3. Kenyan Ministry of Health. Clinical guidelines for management and referral of common conditions at levels 4-6. Hospitals. 2009; 3:259-261.http://apps.who.int/medicinedocs/documents/s21000en/s21000en.pdf
  4. Ministry of Health, Kenya. Kenya Essential Medicine List (2016). http://publications.universalhealth2030.org/uploads/KEML-2016Final-1.pdf
  5. Ogendo SW. A study of haemorrhoids as seen at the Kenyatta National Hospital with special reference to asymptomatic haemorrhoids. East Afr Med J. 1991 May; 68 (5):340-7.
  6. Sun, Z; Migaly, J (March 2016). "Review of Hemorrhoid Disease: Presentation and Management.". Clinics in colon and rectal surgery. 29 (1): 22–9.
Management

## Lifestyle modifications

  • Increasing fiber intake and other measures to avoid constipation
  • Drinking fluids to maintain hydration
  • Improving anal hygiene
  • Avoiding diarrhea
  • Sitz baths - relieving anal pain and maintaining anal hygiene
  • Avoid prolonged sitting

## Oral medications

  • Oral vasotopic drugs such as purified flavonoid fraction-based tablets have proved to be useful in the management of haemorrhoids. It increases vascular tone, lymphatic drainage and capillary resistance, has anti-inflammatory effects as well as having wound healing promoting effect.

## Topical treatment

  • Topical application of corticosteroids may relieve the local perianal inflammation (in essence relieving pruritus and discomfort), but they should NOT be used for a long time as they are likely to cause permanent damage and thinning of the perianal skin.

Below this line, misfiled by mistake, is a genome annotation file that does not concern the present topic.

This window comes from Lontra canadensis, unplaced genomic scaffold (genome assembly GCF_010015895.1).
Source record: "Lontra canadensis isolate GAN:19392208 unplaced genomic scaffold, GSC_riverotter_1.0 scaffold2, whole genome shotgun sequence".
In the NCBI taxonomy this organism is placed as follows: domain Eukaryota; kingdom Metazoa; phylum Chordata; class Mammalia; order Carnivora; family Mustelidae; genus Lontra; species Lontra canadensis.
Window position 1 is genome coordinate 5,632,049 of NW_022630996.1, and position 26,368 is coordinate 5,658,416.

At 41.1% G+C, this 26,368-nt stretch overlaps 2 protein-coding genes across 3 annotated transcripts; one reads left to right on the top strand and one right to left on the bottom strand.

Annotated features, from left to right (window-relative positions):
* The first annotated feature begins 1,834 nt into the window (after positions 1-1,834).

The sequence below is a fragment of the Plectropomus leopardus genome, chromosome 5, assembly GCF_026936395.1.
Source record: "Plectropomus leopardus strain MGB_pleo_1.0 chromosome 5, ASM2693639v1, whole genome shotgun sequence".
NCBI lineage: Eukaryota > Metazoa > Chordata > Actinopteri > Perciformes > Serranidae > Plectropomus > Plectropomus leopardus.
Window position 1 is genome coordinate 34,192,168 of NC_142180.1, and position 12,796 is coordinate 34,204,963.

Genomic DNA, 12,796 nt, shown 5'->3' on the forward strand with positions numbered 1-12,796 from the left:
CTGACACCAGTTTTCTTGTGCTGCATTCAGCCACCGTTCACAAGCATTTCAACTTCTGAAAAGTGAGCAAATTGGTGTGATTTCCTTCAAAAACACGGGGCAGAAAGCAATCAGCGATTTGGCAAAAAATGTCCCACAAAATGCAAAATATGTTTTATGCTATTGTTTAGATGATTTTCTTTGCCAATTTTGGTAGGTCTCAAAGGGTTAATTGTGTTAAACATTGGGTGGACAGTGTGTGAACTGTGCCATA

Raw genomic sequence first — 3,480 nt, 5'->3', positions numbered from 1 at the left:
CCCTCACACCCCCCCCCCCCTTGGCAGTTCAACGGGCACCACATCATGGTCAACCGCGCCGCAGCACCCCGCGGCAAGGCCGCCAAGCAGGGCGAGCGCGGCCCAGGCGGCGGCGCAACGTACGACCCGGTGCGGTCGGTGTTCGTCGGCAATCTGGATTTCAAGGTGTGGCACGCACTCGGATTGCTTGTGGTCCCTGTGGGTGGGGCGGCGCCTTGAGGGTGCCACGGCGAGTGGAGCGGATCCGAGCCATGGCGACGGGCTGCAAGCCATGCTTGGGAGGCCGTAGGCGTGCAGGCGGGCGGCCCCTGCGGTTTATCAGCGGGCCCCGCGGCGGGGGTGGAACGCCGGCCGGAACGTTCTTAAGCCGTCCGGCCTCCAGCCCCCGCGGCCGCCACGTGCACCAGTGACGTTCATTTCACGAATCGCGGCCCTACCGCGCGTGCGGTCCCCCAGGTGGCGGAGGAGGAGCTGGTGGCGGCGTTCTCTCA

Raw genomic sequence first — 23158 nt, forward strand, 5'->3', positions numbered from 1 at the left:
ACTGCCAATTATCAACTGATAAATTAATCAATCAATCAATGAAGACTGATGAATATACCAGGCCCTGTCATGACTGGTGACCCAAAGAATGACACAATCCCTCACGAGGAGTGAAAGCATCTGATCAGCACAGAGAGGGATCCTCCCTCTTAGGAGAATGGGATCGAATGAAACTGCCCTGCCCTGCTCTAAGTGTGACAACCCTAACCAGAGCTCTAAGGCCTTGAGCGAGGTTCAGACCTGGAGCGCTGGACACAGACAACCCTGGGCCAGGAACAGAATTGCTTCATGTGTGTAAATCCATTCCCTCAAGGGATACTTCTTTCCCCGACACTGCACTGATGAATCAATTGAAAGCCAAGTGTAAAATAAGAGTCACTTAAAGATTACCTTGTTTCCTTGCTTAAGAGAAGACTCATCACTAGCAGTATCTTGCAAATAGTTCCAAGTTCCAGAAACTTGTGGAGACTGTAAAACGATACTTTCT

• Other topical preparations are astringent containing suppositories / ointment such as tribenoside/lignocaine, prednisolone/cinchocaine, and zinc oxide/bismuth oxide

## Sclerotherapy

  • This treatment is mainly reserved for patients with symptomatic non-prolapsing Grades I to II hemorrhoids.
  • The submucosa at the base of the hemorrhoid is injected with 5 mL of a preparation containing 5% phenol oil, vegetable oil, quinine, and urea hydrochloride or hypertonic salt solution.
  • This irritant sclerosant produces edema, an inflammatory reaction with the proliferation of fibroblasts, and intravascular thrombosis, creating submucosal fibrosis and scarring, which prevents the extent of the mucosal prolapse and reduces the hemorrhoidal tissue itself.

## Rubber-band ligation

  • This is the ligation of the hemorrhoidal tissue with a rubber band.
  • It causes ischemic necrosis, ulceration, and scarring, leading to fixation of the connective tissue to the rectal wall.
  • It is contraindicated in patients who are on anticoagulants.
  • This treatment is only for internal hemorrhoids

## Infrared coagulation

  • Infrared light penetrates the tissue and converts to heat leading to coagulation, occlusion, and sclerosis of the hemorrhoidal tissue

## Surgery

  • Thrombosed external hemorrhoids can resolve by itself but quicker relief is achieved by minor surgery (out-patient)
  • Ferguson’s (closed) hemorrhoidectomy
  • Milligan-Morgan (open) hemorrhoidectomy
  • Harmonic and LigaSure hemorrhoidectomy
  • Longo’s procedure (the procedure for prolapse and hemorrhoids)
  • Bipolar diathermy

## Other techniques

  • Bipolar diathermy
  • Anal Dilation (Lord’s Operation)
  • Direct-current electrotherapy
  • Cryotherapy
  • Laser therapy